RM: Princeton is well known for its graduate programs in Composition and Musicology. Many folks don’t know that the performance programs are quite strong. Most of the students are not music majors and are there to study something else. However, jazz is important to them and it’s my job to provide an enriching program that feeds that need. The scenario is actually better than being at a conservatory or one of the big jazz schools as we are really viewing this music within a larger picture of art, culture, and life. I would love for my students to be able to play Cherokee in 12 keys but it’s ok if they cannot. We can still do interesting things that will promote their creativity and depth. Since most are not planning to play professionally, we are not burdened by the traditional jazz education canon. We can talk about Basie, Zorn, and Steve Lehman all in the same breath and not worry about which music will actually “help” our career. I direct the program and coach two small groups. The top small group is about to have Danilo Perez as a guest in February. We had Walter Smith III in last year. I hired Darcy James Argue to run the Creative Large Ensemble. Last year, we commissioned Billy Childs to write a piece for us and we just performed the Attica Blues Suite with Archie Shepp last week. We have several other ensembles both vocal and instrumental, as well some jazz theory classes a jazz history class. I also created a new advanced improvisation class this semester. We are unique because are in a position to allow ourselves to enjoy and examine jazz as a living art in all of its forms and tap into its creative and spiritual energies without the concern of making a living from it.
SH: On Agrima, you added a modified drum set and incorporated effects and electronics. You released your first album 20 years ago. Why resort to electronics at this point in your career? What made them appealing to you?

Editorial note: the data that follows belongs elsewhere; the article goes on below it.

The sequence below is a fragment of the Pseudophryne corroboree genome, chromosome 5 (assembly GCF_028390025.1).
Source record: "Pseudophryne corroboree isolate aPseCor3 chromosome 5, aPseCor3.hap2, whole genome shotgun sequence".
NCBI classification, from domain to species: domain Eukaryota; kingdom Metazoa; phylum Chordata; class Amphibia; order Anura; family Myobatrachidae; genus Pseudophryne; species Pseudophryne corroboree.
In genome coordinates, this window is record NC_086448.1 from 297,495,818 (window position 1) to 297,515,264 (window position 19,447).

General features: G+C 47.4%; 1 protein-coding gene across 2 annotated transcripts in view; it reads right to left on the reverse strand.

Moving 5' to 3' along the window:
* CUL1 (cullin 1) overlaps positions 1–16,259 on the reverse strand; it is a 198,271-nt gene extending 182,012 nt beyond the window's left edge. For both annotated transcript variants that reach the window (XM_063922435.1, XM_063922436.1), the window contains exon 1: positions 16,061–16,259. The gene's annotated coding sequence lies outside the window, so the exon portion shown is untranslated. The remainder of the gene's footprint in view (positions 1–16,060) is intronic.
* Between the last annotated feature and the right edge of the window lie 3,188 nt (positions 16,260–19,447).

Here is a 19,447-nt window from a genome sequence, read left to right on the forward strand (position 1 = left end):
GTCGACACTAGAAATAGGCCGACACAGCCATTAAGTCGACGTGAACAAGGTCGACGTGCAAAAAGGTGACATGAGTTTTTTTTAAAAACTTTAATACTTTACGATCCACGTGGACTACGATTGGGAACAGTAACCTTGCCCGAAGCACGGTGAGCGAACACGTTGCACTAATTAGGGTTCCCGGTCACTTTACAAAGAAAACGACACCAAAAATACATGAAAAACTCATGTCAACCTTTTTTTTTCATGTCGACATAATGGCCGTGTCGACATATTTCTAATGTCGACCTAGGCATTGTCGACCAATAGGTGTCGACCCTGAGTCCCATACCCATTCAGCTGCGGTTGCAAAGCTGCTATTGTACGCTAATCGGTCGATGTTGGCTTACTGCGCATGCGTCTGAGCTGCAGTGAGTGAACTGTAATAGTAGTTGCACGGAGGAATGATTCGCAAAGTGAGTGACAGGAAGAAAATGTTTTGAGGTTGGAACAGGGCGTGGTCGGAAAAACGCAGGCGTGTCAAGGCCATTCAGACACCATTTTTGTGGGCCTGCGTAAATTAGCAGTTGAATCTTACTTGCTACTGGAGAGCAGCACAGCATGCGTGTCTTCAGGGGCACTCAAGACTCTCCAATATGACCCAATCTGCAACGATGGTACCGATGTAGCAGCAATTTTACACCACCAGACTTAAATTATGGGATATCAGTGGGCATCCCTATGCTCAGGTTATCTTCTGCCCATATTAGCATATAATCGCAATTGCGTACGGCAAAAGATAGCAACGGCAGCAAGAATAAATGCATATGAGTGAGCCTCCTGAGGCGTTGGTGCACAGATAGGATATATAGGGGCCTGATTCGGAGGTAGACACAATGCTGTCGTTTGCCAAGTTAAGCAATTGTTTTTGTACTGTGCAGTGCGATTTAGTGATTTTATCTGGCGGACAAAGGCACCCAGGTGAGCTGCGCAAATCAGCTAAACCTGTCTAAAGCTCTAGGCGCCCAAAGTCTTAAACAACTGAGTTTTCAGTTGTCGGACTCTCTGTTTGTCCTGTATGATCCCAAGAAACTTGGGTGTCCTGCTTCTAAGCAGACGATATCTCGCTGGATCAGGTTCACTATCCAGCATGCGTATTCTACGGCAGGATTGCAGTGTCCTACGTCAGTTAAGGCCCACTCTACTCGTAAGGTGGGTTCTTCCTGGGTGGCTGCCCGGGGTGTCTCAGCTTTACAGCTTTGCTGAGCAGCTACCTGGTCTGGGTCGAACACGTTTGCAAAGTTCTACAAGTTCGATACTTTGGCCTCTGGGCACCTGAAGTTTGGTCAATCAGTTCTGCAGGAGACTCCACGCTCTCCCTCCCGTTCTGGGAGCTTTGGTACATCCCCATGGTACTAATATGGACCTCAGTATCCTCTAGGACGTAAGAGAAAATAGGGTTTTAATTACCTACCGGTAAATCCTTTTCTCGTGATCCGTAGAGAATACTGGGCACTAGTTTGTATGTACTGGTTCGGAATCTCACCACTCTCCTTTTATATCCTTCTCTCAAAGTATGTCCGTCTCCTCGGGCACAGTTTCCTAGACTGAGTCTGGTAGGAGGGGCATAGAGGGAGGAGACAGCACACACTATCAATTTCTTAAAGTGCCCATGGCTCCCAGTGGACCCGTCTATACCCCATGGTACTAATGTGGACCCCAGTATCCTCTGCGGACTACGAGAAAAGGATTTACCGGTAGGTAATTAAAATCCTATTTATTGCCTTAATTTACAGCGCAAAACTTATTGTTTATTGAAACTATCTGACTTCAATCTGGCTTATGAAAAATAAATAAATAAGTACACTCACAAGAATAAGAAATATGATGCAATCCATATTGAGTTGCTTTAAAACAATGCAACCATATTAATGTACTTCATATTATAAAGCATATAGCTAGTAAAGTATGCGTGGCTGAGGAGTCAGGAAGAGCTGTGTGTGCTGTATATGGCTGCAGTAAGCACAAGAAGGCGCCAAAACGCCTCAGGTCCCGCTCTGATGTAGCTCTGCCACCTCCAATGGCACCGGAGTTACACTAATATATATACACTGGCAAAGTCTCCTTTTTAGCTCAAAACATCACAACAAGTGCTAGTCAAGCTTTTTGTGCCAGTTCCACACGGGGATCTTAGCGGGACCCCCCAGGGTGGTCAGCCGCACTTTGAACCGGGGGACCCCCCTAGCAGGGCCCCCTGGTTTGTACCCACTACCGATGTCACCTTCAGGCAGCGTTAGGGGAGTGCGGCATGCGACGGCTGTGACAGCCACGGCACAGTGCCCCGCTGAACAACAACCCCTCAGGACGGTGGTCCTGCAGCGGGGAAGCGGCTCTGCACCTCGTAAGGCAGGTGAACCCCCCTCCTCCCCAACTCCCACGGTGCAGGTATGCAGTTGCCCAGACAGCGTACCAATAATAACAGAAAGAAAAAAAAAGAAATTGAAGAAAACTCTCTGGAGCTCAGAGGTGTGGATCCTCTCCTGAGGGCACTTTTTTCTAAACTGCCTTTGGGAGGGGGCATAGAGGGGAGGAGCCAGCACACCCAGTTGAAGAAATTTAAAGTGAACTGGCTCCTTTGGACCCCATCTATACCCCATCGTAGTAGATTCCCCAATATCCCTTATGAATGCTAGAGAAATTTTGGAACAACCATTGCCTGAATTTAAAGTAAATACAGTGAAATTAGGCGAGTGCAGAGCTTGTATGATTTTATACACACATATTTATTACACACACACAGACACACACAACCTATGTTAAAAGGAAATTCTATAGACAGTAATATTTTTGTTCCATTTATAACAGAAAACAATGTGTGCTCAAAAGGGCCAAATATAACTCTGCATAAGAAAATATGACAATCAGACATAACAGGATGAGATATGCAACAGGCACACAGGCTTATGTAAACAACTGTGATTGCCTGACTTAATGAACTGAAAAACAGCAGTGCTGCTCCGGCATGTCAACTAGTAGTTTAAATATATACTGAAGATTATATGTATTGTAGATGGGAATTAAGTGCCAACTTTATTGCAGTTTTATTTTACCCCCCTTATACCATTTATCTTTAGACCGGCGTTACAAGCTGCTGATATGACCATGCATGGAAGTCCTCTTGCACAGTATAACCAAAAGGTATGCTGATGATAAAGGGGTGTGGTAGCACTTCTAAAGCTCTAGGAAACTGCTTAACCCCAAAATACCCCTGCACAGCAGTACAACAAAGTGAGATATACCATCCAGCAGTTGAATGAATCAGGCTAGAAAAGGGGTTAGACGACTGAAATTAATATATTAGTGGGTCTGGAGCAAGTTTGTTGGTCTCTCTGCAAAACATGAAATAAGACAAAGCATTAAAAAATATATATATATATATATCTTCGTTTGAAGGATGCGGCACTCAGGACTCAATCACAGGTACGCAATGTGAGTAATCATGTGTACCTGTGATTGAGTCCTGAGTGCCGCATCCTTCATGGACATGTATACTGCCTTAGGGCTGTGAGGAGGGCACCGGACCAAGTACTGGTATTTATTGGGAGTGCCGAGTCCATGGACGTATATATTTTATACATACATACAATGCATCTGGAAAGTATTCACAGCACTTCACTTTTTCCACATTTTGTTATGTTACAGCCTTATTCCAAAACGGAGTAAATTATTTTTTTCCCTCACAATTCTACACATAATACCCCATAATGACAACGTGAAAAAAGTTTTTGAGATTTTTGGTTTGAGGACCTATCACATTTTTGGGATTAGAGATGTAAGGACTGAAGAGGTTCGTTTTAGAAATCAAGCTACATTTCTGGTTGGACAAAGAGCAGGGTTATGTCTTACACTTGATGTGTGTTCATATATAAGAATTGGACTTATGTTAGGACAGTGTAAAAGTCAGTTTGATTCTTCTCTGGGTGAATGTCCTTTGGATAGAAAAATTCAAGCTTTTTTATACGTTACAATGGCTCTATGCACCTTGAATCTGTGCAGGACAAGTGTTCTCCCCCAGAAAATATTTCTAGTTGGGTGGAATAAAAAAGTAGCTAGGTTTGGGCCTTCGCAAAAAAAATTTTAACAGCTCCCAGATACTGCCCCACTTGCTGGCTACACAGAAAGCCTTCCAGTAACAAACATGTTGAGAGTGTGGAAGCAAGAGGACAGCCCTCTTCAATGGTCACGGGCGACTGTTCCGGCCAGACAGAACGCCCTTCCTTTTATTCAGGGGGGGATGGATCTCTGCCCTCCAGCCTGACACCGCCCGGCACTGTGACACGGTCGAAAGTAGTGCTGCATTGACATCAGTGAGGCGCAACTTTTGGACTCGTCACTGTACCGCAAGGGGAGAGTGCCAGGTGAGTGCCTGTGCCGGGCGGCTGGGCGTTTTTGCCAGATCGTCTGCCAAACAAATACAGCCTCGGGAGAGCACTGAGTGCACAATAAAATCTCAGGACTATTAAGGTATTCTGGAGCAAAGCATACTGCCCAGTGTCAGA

RM: I always loved electronics. One of the most influential albums for me is the Brecker Brothers’ Heavy Metal Be-Bop. I used a ton of electronics on an album called Samdhi back in 2011, but that album kind of flew under the radar. The chance to manipulate my sound in this way proposes an endless universe of sonic possibilities.
SH: You say that working with electronics is like learning a new instrument. What motivated you to take on this endeavor? How difficult was it for you to learn this new instrument?
RM: As I said, playing with electronics is not new to me on Agrima but it is something that I have not done a lot. It’s very difficult. Balancing the acoustic and processed sounds is an artistic challenge. The actual physical nature of stepping on pedals and turning knobs while playing is also very hard. It’s a lot to keep track of and something can always go wrong.
SH: As a nod to Pannonica, if you had three wishes, what would they be?
RM: Good health for my family and me, enough money to not worry, and an educated and compassionate humanity that will actually take care of its own in meaningful and effective ways.
Agrima is out now and can be purchased exclusively on rudreshm.com
Sébastien Hélary co-founded Nextbop in 2009 with the objective of introducing modern jazz music to a younger generation of fans. Aside from music, his other main obsession is food and he is the proud chef and co-owner of a little restaurant in Brittany, France.